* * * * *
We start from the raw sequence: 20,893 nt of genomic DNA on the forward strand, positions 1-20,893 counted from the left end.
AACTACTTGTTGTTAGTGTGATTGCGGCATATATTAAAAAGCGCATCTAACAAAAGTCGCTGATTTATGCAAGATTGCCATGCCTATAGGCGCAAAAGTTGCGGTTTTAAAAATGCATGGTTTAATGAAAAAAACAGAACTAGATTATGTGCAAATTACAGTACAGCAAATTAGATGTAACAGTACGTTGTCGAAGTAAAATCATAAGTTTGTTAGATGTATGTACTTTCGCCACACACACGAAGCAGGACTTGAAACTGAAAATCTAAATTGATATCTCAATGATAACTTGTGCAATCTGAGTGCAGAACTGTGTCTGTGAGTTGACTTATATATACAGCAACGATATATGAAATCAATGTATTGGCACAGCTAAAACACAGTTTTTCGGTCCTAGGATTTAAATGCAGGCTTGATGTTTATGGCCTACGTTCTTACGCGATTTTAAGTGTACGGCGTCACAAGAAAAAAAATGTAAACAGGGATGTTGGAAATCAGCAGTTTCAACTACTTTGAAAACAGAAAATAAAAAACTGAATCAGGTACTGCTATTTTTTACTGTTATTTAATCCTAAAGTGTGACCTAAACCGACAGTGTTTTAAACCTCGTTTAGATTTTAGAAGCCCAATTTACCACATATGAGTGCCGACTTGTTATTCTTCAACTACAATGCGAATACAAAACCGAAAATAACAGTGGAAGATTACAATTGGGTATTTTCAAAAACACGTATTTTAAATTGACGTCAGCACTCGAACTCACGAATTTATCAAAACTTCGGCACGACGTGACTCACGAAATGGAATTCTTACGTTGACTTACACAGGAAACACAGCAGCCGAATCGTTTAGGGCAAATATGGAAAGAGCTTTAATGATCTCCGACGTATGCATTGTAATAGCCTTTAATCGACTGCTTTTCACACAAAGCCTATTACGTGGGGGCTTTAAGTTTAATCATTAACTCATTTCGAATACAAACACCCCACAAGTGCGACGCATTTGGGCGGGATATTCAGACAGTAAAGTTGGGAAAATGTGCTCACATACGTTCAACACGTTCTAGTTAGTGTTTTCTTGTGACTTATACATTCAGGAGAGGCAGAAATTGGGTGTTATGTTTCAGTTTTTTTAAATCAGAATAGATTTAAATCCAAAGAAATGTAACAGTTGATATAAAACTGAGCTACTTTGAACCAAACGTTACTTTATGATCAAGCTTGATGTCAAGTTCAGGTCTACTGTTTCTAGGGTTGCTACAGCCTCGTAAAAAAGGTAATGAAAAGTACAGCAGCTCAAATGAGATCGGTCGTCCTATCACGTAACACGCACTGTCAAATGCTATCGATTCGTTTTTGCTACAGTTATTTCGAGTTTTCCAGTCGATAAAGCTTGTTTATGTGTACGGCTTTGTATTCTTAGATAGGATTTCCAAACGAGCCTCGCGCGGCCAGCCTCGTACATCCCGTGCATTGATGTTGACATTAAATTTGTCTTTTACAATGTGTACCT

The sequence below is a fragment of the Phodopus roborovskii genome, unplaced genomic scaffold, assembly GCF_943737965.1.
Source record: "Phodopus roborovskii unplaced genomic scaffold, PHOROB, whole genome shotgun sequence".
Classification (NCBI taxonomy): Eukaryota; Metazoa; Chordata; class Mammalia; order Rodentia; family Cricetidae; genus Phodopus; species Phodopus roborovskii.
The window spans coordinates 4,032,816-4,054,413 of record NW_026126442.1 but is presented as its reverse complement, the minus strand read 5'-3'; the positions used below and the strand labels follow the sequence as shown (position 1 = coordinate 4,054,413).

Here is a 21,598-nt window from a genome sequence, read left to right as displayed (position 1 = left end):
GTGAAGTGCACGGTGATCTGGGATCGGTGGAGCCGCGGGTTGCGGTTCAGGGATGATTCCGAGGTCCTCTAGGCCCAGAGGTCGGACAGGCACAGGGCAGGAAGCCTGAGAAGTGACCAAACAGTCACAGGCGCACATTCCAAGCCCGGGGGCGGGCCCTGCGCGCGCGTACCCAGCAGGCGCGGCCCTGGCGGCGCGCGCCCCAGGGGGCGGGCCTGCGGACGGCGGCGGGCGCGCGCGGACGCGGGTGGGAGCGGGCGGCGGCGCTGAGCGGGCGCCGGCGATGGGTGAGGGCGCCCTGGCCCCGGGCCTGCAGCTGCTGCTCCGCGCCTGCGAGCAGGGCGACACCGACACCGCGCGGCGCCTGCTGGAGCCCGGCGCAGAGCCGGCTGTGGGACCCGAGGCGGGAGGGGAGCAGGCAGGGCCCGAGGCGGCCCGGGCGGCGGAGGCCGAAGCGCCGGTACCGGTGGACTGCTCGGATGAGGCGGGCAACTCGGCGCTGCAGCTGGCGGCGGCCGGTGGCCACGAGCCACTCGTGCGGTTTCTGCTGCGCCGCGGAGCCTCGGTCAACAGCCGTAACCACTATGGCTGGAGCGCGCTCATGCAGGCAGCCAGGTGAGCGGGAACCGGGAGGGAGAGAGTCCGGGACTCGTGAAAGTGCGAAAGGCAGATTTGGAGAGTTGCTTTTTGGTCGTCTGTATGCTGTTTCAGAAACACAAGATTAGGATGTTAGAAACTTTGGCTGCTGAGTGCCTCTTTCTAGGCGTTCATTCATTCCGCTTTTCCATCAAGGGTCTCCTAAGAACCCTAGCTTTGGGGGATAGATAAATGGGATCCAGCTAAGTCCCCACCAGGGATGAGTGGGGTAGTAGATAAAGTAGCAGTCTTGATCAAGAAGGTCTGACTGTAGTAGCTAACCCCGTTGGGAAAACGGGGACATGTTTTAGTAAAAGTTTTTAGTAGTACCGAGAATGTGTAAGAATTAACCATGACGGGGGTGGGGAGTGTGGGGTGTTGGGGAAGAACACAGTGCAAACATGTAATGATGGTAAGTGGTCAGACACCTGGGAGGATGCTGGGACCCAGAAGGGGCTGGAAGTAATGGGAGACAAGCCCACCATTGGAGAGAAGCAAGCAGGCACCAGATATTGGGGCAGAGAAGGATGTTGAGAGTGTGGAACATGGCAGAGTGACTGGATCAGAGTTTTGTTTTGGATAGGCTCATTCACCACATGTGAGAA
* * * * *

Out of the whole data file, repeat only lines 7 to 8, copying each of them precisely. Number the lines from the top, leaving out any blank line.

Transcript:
Here is a 21,598-nt window from a genome sequence, read left to right as displayed (position 1 = left end):
GTGAAGTGCACGGTGATCTGGGATCGGTGGAGCCGCGGGTTGCGGTTCAGGGATGATTCCGAGGTCCTCTAGGCCCAGAGGTCGGACAGGCACAGGGCAGGAAGCCTGAGAAGTGACCAAACAGTCACAGGCGCACATTCCAAGCCCGGGGGCGGGCCCTGCGCGCGCGTACCCAGCAGGCGCGGCCCTGGCGGCGCGCGCCCCAGGGGGCGGGCCTGCGGACGGCGGCGGGCGCGCGCGGACGCGGGTGGGAGCGGGCGGCGGCGCTGAGCGGGCGCCGGCGATGGGTGAGGGCGCCCTGGCCCCGGGCCTGCAGCTGCTGCTCCGCGCCTGCGAGCAGGGCGACACCGACACCGCGCGGCGCCTGCTGGAGCCCGGCGCAGAGCCGGCTGTGGGACCCGAGGCGGGAGGGGAGCAGGCAGGGCCCGAGGCGGCCCGGGCGGCGGAGGCCGAAGCGCCGGTACCGGTGGACTGCTCGGATGAGGCGGGCAACTCGGCGCTGCAGCTGGCGGCGGCCGGTGGCCACGAGCCACTCGTGCGGTTTCTGCTGCGCCGCGGAGCCTCGGTCAACAGCCGTAACCACTATGGCTGGAGCGCGCTCATGCAGGCAGCCAGGTGAGCGGGAACCGGGAGGGAGAGAGTCCGGGACTCGTGAAAGTGCGAAAGGCAGATTTGGAGAGTTGCTTTTTGGTCGTCTGTATGCTGTTTCAGAAACACAAGATTAGGATGTTAGAAACTTTGGCTGCTGAGTGCCTCTTTCTAGGCGTTCATTCATTCCGCTTTTCCATCAAGGGTCTCCTAAGAACCCTAGCTTTGGGGGATAGATAAATGGGATCCAGCTAAGTCCCCACCAGGGATGAGTGGGGTAGTAGATAAAGTAGCAGTCTTGATCAAGAAGGTCTGACTGTAGTAGCTAACCCCGTTGGGAAAACGGGGACATGTTTTAGTAAAAGTTTTTAGTAGTACCGAGAATGTGTAAGAATTAACCATGACGGGGGTGGGGAGTGTGGGGTGTTGGGGAAGAACACAGTGCAAACATGTAATGATGGTAAGTGGTCAGACACCTGGGAGGATGCTGGGACCCAGAAGGGGCTGGAAGTAATGGGAGACAAGCCCACCATTGGAGAGAAGCAAGCAGGCACCAGATATTGGGGCAGAGAAGGATGTTGAGAGTGTGGAACATGGCAGAGTGACTGGATCAGAGTTTTGTTTTGGATAGGCTCATTCACCACATGTGAGAA